The Linux 2.4 Parallel Port Subsystem

Tim Waugh

      twaugh@redhat.com
     


Table of Contents
1. Design goals
The problems
The solutions
2. Standard transfer modes
3. Structure
Sharing core
Parports and their overrides
IEEE 1284 transfer modes
Pardevices and parport_drivers
The IEEE 1284.3 API
4. Device driver's view
5. Port drivers
6. The printer driver
7. User-level device drivers
Introduction to ppdev
User-level or kernel-level driver?
Programming interface
Starting and stopping: open and close
Control: ioctl
Transferring data: read and write
Waiting for events: poll and select
Examples
A. API reference
parport_device_num — convert device coordinates
parport_device_coords — convert canonical device number
parport_find_device — find a specific device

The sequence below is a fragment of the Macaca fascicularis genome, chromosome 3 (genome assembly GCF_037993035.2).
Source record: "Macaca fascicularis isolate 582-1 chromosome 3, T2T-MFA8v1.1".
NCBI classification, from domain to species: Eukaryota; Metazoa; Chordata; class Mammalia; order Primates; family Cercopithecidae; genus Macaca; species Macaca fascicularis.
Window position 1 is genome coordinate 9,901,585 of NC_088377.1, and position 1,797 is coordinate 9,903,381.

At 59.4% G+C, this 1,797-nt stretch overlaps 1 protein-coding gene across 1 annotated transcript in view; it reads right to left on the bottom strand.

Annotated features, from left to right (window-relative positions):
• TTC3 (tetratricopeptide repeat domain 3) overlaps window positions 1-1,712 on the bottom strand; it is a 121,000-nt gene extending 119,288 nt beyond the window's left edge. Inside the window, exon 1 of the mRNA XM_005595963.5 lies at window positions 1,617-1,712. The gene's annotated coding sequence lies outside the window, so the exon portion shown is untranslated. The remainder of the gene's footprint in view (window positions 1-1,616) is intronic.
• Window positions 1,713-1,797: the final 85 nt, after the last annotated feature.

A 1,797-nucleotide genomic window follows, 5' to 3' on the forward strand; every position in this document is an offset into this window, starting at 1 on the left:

parport_find_class — find a device in a specified class
parport_register_driver — register a parallel port device driver
parport_unregister_driver — deregister a parallel port device driver
parport_register_device — register a device on a parallel port
parport_unregister_device — deregister a device on a parallel port
parport_open — find a device by canonical device number
parport_close — close a device opened with parport_open()
parport_claim — claim access to a parallel port device
parport_claim_or_block — claim access to a parallel port device
parport_release — give up access to a parallel port device
parport_yield — relinquish a parallel port temporarily
parport_yield_blocking — relinquish a parallel port temporarily
parport_negotiate — negotiate an IEEE 1284 mode
parport_write — write a block of data to a parallel port
parport_read — read a block of data from a parallel port
parport_set_timeout — set the inactivity timeout for a device
B. The Linux 2.2 Parallel Port Subsystem